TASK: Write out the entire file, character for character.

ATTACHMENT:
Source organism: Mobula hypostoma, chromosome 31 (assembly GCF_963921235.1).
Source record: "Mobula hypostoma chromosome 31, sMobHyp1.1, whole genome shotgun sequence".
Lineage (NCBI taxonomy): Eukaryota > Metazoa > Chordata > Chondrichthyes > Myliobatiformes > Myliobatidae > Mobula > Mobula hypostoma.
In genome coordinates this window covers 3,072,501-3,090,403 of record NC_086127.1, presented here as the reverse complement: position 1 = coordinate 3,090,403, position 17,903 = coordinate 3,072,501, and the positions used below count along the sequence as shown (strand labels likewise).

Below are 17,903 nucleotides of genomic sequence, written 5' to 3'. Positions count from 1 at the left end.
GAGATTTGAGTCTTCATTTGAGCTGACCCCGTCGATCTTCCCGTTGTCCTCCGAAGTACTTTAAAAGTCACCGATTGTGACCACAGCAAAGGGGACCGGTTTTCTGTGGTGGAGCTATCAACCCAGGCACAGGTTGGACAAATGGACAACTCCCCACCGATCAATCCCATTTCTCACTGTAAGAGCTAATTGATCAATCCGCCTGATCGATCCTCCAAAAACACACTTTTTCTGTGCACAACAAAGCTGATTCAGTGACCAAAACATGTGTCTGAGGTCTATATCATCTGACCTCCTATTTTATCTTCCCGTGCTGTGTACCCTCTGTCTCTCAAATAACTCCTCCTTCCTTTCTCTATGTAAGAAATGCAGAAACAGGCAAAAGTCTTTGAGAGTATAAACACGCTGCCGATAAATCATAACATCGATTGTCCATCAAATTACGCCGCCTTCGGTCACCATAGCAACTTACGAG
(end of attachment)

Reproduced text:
Source organism: Mobula hypostoma, chromosome 31 (assembly GCF_963921235.1).
Source record: "Mobula hypostoma chromosome 31, sMobHyp1.1, whole genome shotgun sequence".
Lineage (NCBI taxonomy): Eukaryota > Metazoa > Chordata > Chondrichthyes > Myliobatiformes > Myliobatidae > Mobula > Mobula hypostoma.
In genome coordinates this window covers 3,072,501-3,090,403 of record NC_086127.1, presented here as the reverse complement: position 1 = coordinate 3,090,403, position 17,903 = coordinate 3,072,501, and the positions used below count along the sequence as shown (strand labels likewise).

Below are 17,903 nucleotides of genomic sequence, written 5' to 3'. Positions count from 1 at the left end.
GAGATTTGAGTCTTCATTTGAGCTGACCCCGTCGATCTTCCCGTTGTCCTCCGAAGTACTTTAAAAGTCACCGATTGTGACCACAGCAAAGGGGACCGGTTTTCTGTGGTGGAGCTATCAACCCAGGCACAGGTTGGACAAATGGACAACTCCCCACCGATCAATCCCATTTCTCACTGTAAGAGCTAATTGATCAATCCGCCTGATCGATCCTCCAAAAACACACTTTTTCTGTGCACAACAAAGCTGATTCAGTGACCAAAACATGTGTCTGAGGTCTATATCATCTGACCTCCTATTTTATCTTCCCGTGCTGTGTACCCTCTGTCTCTCAAATAACTCCTCCTTCCTTTCTCTATGTAAGAAATGCAGAAACAGGCAAAAGTCTTTGAGAGTATAAACACGCTGCCGATAAATCATAACATCGATTGTCCATCAAATTACGCCGCCTTCGGTCACCATAGCAACTTACGAG